The drivers for the implementation of Grouper at the University of Memphis are the implementation of a new ERP and Exchange. We cutover to our Grouper-based group registry in October 2007.

Our old 'group registry' was an LDAP directory with a vendor provided web UI to manage groups. These groups were used primarily for email, and to a lesser extent authorization.

The need for an improved group registry first became apparent with the arrival of Exchange. Initially we cron'd Perl scripts to synchronize our LDAP groups to Active Directory. The most significant shortcoming was that membership was difficult to maintain consistently because not all of the members of a group in the group registry had accounts in AD, primarily due to licensing costs for AD related software. After rolling out a provisioning system and a person registry in Java to replace most of our Perl scripts, it was time for a new group registry.

In general, our groups have three membership types: members, owners, and senders. Each membership type may consist of people, other groups, or email addresses. We have three types of groups: manual, managed, and courses. Manual groups are maintained solely by people. Managed groups are based on business logic, largely roles within the University. Courses are based on student course data. Automatic processes maintain managed and course groups, with some exceptions.

Ideally, our notion of a group would support both positive and negative membership assertions. For example, the membership of the group "All Students" would be maintained automatically based on affiliation with the University, but we may need to add a few members who fall outside of the automatic process (such as a VP who wants a copy of all email), or remove them (a student who dropped out but still shows up in our source systems for whatever reason).

I attempted to implement both positive and negative membership assertions using Grouper's custom lists, but I didn't understand Grouper enough to be successful. Apparently, parent-child membership relationships are not supported for custom lists as they are with the default 'members' list. I then looked at using group math, based on the 1.0 composite group tutorial, which meant creating 6 or so groups for every group: manual-adds, managed-adds, manual-removes, includes, excludes, and finally, the resulting composite. With our three types of membership (members, owners, and senders) we would have 18 Grouper groups per group! The compromise for now was to toss out negative assertions. We support manually adding members to a managed group using a custom 'includes' list. When a member is 'included', they are added to the 'members' list. When a member is removed from a group, membership in the 'includes' list is checked and the member can only be removed if they are not a member of the 'includes' list. This way we support adding exceptions to our automatically maintained groups.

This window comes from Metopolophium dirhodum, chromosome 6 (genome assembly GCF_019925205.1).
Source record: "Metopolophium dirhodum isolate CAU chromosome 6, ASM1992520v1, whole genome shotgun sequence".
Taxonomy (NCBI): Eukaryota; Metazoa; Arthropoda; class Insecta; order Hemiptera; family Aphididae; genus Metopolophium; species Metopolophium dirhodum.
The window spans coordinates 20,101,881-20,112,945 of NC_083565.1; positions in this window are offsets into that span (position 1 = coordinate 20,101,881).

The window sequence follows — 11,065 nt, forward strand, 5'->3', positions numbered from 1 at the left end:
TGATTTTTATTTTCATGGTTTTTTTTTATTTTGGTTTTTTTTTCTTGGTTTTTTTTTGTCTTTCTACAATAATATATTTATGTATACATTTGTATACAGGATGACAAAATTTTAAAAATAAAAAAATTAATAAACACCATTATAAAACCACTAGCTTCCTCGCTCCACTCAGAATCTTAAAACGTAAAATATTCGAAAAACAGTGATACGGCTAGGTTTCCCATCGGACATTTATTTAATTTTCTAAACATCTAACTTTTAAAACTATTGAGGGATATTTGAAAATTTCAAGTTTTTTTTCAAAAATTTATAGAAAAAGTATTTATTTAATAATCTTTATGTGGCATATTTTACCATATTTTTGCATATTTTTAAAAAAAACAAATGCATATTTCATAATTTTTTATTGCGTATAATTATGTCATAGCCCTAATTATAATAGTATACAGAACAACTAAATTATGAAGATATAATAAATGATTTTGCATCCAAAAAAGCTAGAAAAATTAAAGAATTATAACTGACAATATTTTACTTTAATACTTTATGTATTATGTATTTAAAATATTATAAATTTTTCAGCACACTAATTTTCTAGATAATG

We have integrated Grouper into our provisioning system, which currently targets LDAP directories, including AD. We may soon provision groups to Luminis (the front end to our Banner ERP) using their API. We decided to provision groups to target LDAP directories in a 'flat' structure instead of hierarchically, meaning that we don't include other groups as members of group. Some applications support nested groups, but others don't, so we opted for flat groups.

Many of our most important large email groups were dynamic LDAP groups representing affiliation with the university, e.g. All Students. To implement those groups in Grouper, we use an external process to update membership. Our person registry includes the notion of a 'role', such as 'student', whose logic is encoded as Java code in an XML file interpreted by BeanShell. Whenever a person's data changes in a source system, we calculate roles based on the changed attributes, update Grouper, and trigger our provisioning system to update provisioned resources (such as AD) appropriately.

Regarding code, we opted to wrap the Grouper Group class with our own

public class edu.memphis.idm.Group {
private edu.internet2.middleware.grouper.Group group;

to provide a group API matching our business rules while leveraging Grouper as a group repository.

We opted not to use the Grouper UI because we thought it was too complicated for most of our clients (stem - what's a stem?). So, we have kept our old web based UI, and whenever a group is changed in our LDAP directory we update Grouper. We are working on a simple UI using Rails and JRuby; when ready, groups will be sourced in Grouper.

Our infrastructure consists of approximately 1,000 manually maintained groups (many of which are quite stale, e.g. tjb-test), 6,000 course groups, and 2,000 managed groups representing university affiliation. We maintain ~25,000 active user accounts. We're running Grouper on a Sun V490 with postgres. We are running 1.2.1, which we found is much faster than 1.2.0.

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